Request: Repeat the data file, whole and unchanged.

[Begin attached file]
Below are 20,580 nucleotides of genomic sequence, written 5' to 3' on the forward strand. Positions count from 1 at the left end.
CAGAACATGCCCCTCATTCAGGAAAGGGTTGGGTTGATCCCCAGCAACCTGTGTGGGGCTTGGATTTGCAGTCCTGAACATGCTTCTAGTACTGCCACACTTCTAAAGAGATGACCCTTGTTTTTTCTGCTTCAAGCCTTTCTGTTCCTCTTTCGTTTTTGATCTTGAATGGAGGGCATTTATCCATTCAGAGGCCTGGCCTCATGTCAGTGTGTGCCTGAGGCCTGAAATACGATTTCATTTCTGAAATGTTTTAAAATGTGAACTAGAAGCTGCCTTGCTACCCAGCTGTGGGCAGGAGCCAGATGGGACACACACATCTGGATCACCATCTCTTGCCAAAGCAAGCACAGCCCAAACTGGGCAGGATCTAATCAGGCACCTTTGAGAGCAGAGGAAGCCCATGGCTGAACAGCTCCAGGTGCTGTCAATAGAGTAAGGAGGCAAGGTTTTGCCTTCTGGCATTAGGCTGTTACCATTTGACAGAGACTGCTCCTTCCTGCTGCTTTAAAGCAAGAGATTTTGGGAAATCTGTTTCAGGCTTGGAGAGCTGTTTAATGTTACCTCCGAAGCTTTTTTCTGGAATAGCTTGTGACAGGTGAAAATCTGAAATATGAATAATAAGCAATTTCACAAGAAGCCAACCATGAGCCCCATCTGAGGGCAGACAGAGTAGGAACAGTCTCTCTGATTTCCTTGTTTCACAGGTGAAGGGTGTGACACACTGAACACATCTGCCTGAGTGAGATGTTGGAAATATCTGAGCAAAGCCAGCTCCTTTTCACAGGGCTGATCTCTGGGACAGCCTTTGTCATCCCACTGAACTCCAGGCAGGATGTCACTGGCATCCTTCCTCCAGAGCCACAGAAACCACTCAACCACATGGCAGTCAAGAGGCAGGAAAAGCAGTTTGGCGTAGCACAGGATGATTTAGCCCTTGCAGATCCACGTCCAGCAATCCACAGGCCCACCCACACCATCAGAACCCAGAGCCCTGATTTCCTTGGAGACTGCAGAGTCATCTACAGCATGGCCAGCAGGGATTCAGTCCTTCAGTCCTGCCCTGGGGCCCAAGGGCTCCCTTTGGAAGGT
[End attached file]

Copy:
Below are 20,580 nucleotides of genomic sequence, written 5' to 3' on the forward strand. Positions count from 1 at the left end.
CAGAACATGCCCCTCATTCAGGAAAGGGTTGGGTTGATCCCCAGCAACCTGTGTGGGGCTTGGATTTGCAGTCCTGAACATGCTTCTAGTACTGCCACACTTCTAAAGAGATGACCCTTGTTTTTTCTGCTTCAAGCCTTTCTGTTCCTCTTTCGTTTTTGATCTTGAATGGAGGGCATTTATCCATTCAGAGGCCTGGCCTCATGTCAGTGTGTGCCTGAGGCCTGAAATACGATTTCATTTCTGAAATGTTTTAAAATGTGAACTAGAAGCTGCCTTGCTACCCAGCTGTGGGCAGGAGCCAGATGGGACACACACATCTGGATCACCATCTCTTGCCAAAGCAAGCACAGCCCAAACTGGGCAGGATCTAATCAGGCACCTTTGAGAGCAGAGGAAGCCCATGGCTGAACAGCTCCAGGTGCTGTCAATAGAGTAAGGAGGCAAGGTTTTGCCTTCTGGCATTAGGCTGTTACCATTTGACAGAGACTGCTCCTTCCTGCTGCTTTAAAGCAAGAGATTTTGGGAAATCTGTTTCAGGCTTGGAGAGCTGTTTAATGTTACCTCCGAAGCTTTTTTCTGGAATAGCTTGTGACAGGTGAAAATCTGAAATATGAATAATAAGCAATTTCACAAGAAGCCAACCATGAGCCCCATCTGAGGGCAGACAGAGTAGGAACAGTCTCTCTGATTTCCTTGTTTCACAGGTGAAGGGTGTGACACACTGAACACATCTGCCTGAGTGAGATGTTGGAAATATCTGAGCAAAGCCAGCTCCTTTTCACAGGGCTGATCTCTGGGACAGCCTTTGTCATCCCACTGAACTCCAGGCAGGATGTCACTGGCATCCTTCCTCCAGAGCCACAGAAACCACTCAACCACATGGCAGTCAAGAGGCAGGAAAAGCAGTTTGGCGTAGCACAGGATGATTTAGCCCTTGCAGATCCACGTCCAGCAATCCACAGGCCCACCCACACCATCAGAACCCAGAGCCCTGATTTCCTTGGAGACTGCAGAGTCATCTACAGCATGGCCAGCAGGGATTCAGTCCTTCAGTCCTGCCCTGGGGCCCAAGGGCTCCCTTTGGAAGGT